Your emails carry more than just your message; your
reputation is at stake. Be careful what you say and
how you say it.
The advent of email some 30 years ago was a technical
revolution that has allowed a means of communicating
with one person or thousands simultaneously. Unfortunately,
the ability to communicate has not necessarily
created better communication.
Traditional letter writing evolved protocols for
writing all kinds of letters, including business letters.
The immediacy and constancy of email contact today,
however, allows, even encourages, a much less formal
writing style. Such casualness can often create misunderstandings
and stand in the way of establishing a
positive relationship between communicating parties.
The fact that so much communicating is done by
email rather than person to person, over the phone,
or even face to face across an office desk suggests that
a few guidelines may be in order if you want to create
and maintain any kind of decorum in your business
Do not insert the recipient’s email address
until you are ready to push Send.
To improve email communication consider:
- To avoid the embarrassment of sending an email
before it is finished, do not insert the recipient’s
email address until you are ready to push Send.
- Make sure the subject line summarizes the content.
If your recipient receives scores of emails every day,
the subject matter of your email must be obvious
at first glance or it may be left unread. The subject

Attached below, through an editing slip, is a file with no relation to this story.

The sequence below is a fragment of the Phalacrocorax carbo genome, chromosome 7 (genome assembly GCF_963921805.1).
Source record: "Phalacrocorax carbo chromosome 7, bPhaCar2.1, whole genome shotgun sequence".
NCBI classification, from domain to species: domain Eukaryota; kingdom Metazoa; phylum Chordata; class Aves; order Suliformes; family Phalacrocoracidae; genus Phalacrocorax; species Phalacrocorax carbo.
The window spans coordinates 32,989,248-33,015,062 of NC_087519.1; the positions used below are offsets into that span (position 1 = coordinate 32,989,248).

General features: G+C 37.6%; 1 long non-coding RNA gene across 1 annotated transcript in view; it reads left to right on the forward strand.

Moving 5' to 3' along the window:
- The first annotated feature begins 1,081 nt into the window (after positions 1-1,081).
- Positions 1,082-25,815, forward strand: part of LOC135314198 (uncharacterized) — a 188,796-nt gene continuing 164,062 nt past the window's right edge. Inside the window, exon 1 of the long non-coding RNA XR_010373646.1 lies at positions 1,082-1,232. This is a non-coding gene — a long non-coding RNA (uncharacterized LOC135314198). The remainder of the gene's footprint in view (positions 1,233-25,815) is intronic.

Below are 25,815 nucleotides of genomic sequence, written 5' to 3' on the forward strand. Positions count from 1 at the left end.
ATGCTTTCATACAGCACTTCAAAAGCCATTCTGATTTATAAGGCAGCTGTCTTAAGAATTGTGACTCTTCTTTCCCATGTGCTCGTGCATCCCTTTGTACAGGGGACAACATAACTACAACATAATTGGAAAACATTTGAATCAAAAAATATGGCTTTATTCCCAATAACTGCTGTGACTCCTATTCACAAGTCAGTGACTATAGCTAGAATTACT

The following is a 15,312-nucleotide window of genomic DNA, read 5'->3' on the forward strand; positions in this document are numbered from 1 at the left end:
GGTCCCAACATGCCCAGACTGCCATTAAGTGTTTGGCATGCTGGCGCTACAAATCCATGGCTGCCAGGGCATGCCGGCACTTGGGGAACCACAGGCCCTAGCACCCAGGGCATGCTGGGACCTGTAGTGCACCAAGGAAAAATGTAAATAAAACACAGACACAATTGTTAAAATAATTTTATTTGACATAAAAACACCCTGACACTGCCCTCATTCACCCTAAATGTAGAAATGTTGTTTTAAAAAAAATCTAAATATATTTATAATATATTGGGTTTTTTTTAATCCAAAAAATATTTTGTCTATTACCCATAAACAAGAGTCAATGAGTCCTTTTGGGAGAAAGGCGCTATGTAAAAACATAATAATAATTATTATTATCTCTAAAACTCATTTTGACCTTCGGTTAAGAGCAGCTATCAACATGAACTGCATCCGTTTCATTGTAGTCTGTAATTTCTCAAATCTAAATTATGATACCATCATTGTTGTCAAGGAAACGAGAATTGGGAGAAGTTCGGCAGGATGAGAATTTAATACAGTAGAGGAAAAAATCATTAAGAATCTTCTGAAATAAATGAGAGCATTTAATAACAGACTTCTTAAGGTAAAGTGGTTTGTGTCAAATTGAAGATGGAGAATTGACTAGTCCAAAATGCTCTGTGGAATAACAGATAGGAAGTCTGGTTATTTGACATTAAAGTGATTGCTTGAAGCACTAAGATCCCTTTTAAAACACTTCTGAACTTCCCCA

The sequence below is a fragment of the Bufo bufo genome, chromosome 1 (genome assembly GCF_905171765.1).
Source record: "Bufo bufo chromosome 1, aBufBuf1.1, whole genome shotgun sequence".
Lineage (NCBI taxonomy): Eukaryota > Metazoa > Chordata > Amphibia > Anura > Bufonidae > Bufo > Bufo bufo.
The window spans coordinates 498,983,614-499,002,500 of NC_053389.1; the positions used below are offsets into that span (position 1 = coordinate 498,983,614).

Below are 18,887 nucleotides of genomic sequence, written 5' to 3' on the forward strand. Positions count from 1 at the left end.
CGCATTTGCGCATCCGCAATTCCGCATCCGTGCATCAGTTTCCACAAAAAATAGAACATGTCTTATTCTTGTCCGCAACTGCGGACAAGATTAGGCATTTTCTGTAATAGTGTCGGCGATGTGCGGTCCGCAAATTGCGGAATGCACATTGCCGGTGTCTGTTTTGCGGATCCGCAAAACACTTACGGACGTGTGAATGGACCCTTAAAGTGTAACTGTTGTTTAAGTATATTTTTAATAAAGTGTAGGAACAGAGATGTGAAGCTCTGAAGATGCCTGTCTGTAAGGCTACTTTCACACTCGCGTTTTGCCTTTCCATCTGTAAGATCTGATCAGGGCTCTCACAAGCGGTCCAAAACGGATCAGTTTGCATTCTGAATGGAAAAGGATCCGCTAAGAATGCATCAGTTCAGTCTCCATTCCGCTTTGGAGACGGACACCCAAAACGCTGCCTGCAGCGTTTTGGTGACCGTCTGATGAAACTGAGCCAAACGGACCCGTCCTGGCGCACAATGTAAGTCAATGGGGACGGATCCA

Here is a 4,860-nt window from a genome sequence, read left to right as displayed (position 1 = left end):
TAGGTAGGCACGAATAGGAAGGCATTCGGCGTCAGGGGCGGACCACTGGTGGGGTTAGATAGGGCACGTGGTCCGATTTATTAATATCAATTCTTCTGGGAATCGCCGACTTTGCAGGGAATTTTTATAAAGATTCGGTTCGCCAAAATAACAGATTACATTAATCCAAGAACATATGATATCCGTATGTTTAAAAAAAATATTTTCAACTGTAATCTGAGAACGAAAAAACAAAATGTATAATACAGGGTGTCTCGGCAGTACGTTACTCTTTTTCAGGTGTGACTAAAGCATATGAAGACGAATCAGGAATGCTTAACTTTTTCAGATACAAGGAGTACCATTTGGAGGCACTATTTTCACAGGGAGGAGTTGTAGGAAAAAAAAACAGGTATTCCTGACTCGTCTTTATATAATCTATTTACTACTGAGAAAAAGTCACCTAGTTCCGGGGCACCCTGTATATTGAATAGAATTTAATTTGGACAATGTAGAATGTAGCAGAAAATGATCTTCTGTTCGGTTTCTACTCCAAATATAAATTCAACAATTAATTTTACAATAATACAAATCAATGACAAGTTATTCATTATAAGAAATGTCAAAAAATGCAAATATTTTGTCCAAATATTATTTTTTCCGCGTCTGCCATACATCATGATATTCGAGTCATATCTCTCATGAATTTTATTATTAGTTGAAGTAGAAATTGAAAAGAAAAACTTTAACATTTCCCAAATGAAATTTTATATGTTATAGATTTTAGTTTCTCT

line should always be filled in to reduce the
possibility that the email will be identified as spam
by the recipient’s antivirus software.
- Start the body of your email with a courteous salutation
to avoid appearing demanding or abrupt.
- Keep the body text as short as possible. No one has
the time to read all the details of something that is
better expressed in an attachment.
- Use a measured level of formality. Clients usually
prefer traditional greetings. When addressing
anyone with a title (e.g., Assistant Vice-President,
Sales), use it. People have worked hard for those
titles and love to see them used. If you are not
sure, check the company directory or call the main
- Using Smiley icons is not appropriate.
- Always double check to ensure the name, initials,
title and gender of the recipient are correct (e.g., is
it McDonald or Macdonald?). Many last names are
now used as first names for both men and women
(i.e., Mackenzie, Cameron). With people from so
many diverse cultures working in business today,
you may not be familiar with many naming protocols.
If in doubt, check the spelling of the name in
the office directory and ascertain the gender of the
- Ms. is probably the safest way to address a woman
recipient. “Miss” seems to have dropped out of business
language as a form of address and Mrs. should
not be used unless you are sure of the woman’s
marital status, that she is using her married name
and that she prefers to be addressed in that way.
- Never send an email without checking the spelling. Do not rely on spell check alone. Spell check will
sometimes accept a word that is correctly spelled
but is incorrect in the context. You never know who
all will read your email and correct spelling gives
an impression of care and professionalism to those
whose first encounter with your name is through
- Punctuation, capitals, full sentences and all other
writing protocols should be followed.